Stress is the body’s reaction to a challenge, which could be anything from outright physical danger to asking someone for a date or trying out for a sports team.
Let’s face it- we all get stressed from time to time. But not all stress is bad. Stress is a perfectly normal reaction to feeling pressure. Stress helps you to deal with life’s challenges, to give your best performance, and to meet a tough situation with focus. The body’s stress response is important and necessary.
Stress in teens is an important, yet commonly overlooked, health issue. Between puberty, changing relationships with peers and the demands of school and families, the teen years can be notorious for rapid changes that cause stress. However, the way in which you cope with this stress can have significant short and long-term consequences on their physical and emotional health.
Common Sources Of Stress
• School pressure and career decisions
• After-school or summer jobs
• Dating and friendships
• Death of a loved one
• Pressure to wear certain types of clothing, jewelry, or hairstyles
• Pressure to experiment with drugs, alcohol, or sex
• Changes in your body and/or pressure to be a particular size or body shape. With girls, the focusis often weight. With boys, it is usually a certain muscular or athletic physique.
• Dealing with the physical and cognitive changes of puberty
• Family conflicts and financial problems
• Being bullied or exposed to violence or sexual harassment
•Busy schedules – juggling school, sports, after-school activities, social life, and family obligations
#DYK (Did You Know?) – Howard County Facts
Mental health problems, such as depression and anxiety, are common responses to chronic or prolonged periods of stress.
Nationally, 1 in 5 children between the ages of 13 and 18 are diagnosed with a mental health illness. (source: NIMH, 2016)
In Howard County, 11% of parents said that their child has either been diagnosed with depression or anxiety. (source: HC Health Assessment 2016)
18.2% of Howard County Middle School students reported feeling sad or hopeless within a year, with 15.7% seriously considering a suicide attempt. (source: The 2014 Maryland Youth Risk Behavior Survey)
Nearly 25% of high school students in thecounty reported feeling sad or hopeless throughout one year, while 13.5% of females and 9.4% of males made plans to attempt suicide. (source: The 2014 Maryland Youth Risk Behavior Survey)
•Increased headache, stomachache, muscle pain, tiredness
• Shutting down and withdrawing from people and activities
• Increased anger or irritability; i.e., lashing out at people and situations
• Crying more often and appearing teary-eyed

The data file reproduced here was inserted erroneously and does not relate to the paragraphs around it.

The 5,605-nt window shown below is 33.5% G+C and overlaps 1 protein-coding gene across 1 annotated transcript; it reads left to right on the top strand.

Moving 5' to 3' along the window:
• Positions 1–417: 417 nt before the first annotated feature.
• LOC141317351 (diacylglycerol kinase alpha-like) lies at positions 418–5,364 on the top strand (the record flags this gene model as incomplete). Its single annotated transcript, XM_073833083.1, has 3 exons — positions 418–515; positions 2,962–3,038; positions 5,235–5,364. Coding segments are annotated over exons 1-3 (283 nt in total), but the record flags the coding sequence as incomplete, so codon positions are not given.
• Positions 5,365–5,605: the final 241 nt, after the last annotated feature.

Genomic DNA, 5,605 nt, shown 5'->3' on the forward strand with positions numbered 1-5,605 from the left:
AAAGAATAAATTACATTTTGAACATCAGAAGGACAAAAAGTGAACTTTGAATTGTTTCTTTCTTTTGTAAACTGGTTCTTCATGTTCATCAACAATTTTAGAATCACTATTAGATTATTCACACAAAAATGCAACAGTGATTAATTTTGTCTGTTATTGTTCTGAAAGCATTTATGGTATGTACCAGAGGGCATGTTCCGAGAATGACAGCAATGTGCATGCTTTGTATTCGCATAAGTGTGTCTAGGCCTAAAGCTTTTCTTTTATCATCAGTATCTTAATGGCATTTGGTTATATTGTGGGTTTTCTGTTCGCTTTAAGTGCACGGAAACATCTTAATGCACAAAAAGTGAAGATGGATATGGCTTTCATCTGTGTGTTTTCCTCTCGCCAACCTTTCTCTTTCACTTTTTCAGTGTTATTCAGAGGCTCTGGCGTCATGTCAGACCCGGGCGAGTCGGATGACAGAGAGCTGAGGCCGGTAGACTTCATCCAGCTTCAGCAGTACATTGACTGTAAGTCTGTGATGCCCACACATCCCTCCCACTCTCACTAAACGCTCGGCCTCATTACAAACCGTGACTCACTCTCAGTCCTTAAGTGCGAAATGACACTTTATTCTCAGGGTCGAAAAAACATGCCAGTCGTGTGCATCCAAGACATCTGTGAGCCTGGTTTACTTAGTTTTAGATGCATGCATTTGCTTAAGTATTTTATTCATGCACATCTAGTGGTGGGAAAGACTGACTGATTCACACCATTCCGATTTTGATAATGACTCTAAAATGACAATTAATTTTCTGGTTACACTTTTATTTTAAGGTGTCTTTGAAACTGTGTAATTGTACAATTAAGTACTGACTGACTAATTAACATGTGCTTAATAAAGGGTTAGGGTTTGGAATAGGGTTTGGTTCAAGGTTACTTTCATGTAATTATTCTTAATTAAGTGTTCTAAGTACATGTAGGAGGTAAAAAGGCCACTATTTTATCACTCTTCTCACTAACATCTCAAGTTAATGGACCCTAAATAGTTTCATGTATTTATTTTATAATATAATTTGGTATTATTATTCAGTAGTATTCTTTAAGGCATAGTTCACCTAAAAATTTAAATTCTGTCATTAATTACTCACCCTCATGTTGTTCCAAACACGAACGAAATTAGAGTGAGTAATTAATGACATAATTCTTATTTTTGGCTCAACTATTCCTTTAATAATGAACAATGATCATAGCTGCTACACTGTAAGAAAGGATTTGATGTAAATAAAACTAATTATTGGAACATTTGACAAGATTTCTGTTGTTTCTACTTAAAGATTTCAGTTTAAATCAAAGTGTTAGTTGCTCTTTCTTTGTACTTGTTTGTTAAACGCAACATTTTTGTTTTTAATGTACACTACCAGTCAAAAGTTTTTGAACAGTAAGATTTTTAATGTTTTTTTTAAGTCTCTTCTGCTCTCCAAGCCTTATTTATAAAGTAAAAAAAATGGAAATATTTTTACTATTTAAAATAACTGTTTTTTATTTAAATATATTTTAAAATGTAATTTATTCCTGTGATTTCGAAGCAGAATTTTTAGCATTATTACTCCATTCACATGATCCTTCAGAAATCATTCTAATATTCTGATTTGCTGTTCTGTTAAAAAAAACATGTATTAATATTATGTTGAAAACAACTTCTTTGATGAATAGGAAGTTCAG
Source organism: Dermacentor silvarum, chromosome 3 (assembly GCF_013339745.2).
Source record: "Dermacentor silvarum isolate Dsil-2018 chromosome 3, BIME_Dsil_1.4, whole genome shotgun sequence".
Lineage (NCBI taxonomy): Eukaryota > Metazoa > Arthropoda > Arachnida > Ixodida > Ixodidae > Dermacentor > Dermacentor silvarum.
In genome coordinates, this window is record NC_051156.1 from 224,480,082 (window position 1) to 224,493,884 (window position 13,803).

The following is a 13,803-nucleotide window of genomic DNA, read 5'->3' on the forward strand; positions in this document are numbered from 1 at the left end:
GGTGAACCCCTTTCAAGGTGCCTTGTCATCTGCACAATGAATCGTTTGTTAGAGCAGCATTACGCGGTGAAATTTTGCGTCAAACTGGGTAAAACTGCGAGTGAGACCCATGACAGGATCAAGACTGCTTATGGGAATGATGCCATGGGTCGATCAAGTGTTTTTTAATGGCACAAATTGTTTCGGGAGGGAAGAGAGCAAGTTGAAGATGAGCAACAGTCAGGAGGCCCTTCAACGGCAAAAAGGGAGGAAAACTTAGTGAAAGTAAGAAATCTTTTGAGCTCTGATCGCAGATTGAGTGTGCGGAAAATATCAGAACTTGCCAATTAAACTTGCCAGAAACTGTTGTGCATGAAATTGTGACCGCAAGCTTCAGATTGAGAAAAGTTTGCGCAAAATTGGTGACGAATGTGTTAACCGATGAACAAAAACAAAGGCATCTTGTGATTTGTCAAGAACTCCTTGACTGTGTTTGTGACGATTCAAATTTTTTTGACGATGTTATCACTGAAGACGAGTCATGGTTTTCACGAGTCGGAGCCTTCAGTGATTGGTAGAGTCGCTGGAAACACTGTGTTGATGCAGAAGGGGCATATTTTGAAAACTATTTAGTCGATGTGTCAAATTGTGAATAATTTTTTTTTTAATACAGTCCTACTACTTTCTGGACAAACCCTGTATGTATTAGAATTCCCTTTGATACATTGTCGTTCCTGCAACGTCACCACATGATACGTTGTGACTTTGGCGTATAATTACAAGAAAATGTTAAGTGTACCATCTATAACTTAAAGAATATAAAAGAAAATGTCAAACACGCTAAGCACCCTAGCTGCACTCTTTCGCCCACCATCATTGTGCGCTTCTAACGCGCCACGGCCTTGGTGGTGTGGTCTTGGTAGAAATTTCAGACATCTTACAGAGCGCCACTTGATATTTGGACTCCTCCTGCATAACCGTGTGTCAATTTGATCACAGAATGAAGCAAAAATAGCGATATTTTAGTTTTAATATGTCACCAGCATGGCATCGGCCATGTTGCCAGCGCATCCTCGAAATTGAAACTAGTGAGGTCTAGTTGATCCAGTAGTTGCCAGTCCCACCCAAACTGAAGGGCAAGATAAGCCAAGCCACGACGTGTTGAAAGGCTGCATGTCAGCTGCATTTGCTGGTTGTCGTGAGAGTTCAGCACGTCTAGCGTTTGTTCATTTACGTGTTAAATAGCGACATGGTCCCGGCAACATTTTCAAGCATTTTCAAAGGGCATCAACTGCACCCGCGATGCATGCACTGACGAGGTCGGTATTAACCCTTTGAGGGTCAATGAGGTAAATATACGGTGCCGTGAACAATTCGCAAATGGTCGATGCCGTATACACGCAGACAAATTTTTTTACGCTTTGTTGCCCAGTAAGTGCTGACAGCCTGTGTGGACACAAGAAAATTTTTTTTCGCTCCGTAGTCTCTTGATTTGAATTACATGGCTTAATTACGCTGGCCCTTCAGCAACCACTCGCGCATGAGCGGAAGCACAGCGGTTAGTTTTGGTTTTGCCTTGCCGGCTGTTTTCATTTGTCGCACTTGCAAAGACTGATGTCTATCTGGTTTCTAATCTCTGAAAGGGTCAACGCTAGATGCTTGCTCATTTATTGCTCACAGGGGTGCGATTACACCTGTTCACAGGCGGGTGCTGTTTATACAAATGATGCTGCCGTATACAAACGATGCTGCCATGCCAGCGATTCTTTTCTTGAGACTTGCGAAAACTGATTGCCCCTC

• Feelings of hopelessness
• Chronic anxiety and nervousness
• Changes in sleeping and eating habits, i.e., insomnia or being “too busy” to eat
• Difficulty concentrating
Stress Management Skills
• Talk about problems with others
• Take deep breaths, accompanied by thinking or saying aloud, “I can handle this.”
• Perform progressive muscle relaxation, which involves repeatedly tensing and relaxing large muscles of the body
• Set small goals and break tasks into smaller, manageable chunks
• Exercise and eat regular meals
• Avoid the use of illegal drugs, alcohol, and tobacco
• Get proper sleep
• Break the habit of relying on caffeine or energy drinks to get through the day
• Visualize and practice feared situations
• Focus on what you can control (your reactions, your actions) and let go of what you cannot (other people’s opinions and expectations)
• Lower unrealistic expectations
• Schedule breaks and enjoyable activities
• Accept yourself as you are; identify your unique strengths and build on them
(SOURCE: Dyl, J. Helping teens cope with stress. Lifespan. Retrieved from www.lifespan.org/services/childhealth/parenting/teen-stress.html)
Many mental health disorders are treatable, but the first step to treatment is to talk with a healthcare provider to get an evaluation.
Services provided depend on the needs and choices of the youth and his or her family, and the diagnosis and severity of the problem.
Services may include:
• Psychotherapy with an evidence-based practice
• Peer mentoring
• Care coordination
• Combination of all approaches.
In addition to getting the right treatment, leading a healthy lifestyle can play a role in managing symptoms of depression or anxiety.
Symptoms can be managed by:
• Maintaining a healthy diet
• Engaging in physical activity for at least 60 minutes each day
• Getting adequate sleep at night based on age
• Practicing mindfulness techniques.
Stress is the biggest weight you can’t see. That’s why it can be hard to tell just how stressed you are until it’s too late. Don’t get to “too late.”
Being healthy means dealing with the changes in your body – and your mind. Relationships, body image, families, emotions can all lead to stress in your life. Learn how to positively and effectively cope with these common stressors.
Crisis Text Line
Crisis Text Line is free, 24/7 support for those in crisis. Text 741741 from anywhere in the US to text with a trained Crisis Counselor. Crisis Text Line trains volunteers to support people in crisis.
Grassroots Crisis Intervention (Crisis/Suicide/Runaway/Shelter)
Grassroots operates a 24-hour crisis intervention and supportive counseling hotline. Callers may remain anonymous and may call for a variety of reasons including suicide, family and relationship problems, shelter needs, violent or threatening domestic situations, loneliness or depression, and chemical dependency issues, among others. The Hotline is available 24 hours a day, seven days a week.
6700 Freetown Road Columbia MD, 21044
A Personal Guide for Managing Stress
An article written specifically for young people from 12 to 18 years of age to learn about stress and how to manage it.
Creating your Personal Stress Management Plan
Details a 10-point plan on how to manage stress as a teen.